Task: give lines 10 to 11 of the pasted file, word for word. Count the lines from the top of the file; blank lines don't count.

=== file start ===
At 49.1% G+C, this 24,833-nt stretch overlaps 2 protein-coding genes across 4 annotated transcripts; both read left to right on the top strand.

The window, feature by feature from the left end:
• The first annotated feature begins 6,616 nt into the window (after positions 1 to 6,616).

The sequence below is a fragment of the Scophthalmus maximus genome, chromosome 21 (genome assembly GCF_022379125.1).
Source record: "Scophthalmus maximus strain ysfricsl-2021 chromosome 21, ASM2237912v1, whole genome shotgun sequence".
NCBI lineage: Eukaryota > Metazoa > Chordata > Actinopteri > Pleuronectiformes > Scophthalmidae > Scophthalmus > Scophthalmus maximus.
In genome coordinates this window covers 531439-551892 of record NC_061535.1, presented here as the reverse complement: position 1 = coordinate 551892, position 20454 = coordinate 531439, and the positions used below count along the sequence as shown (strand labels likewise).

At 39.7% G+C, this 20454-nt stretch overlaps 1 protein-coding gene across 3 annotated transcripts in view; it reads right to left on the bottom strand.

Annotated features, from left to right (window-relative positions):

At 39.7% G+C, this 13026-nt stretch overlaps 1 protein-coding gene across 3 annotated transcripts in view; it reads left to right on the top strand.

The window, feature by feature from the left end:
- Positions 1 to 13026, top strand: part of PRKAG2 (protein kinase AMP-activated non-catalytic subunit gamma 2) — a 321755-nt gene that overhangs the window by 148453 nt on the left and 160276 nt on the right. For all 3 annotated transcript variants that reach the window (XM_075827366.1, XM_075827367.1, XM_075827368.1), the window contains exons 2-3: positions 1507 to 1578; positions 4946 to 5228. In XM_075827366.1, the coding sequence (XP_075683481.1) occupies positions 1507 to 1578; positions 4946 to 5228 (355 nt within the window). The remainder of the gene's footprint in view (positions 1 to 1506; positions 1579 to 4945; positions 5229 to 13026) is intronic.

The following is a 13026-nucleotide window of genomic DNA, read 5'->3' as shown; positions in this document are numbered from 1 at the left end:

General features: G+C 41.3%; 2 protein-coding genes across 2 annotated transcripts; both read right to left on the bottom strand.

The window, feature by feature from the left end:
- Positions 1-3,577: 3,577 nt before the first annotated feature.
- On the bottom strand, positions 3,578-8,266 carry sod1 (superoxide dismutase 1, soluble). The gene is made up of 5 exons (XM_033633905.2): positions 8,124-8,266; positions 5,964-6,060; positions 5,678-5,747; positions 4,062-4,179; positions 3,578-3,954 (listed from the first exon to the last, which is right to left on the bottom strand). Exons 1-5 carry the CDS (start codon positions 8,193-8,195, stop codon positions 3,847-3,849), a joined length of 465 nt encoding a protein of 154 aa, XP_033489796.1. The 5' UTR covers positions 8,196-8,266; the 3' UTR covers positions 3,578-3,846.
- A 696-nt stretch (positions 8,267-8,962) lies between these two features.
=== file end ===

At 39.7% G+C, this 13026-nt stretch overlaps 1 protein-coding gene across 3 annotated transcripts in view; it reads left to right on the top strand.

The window, feature by feature from the left end: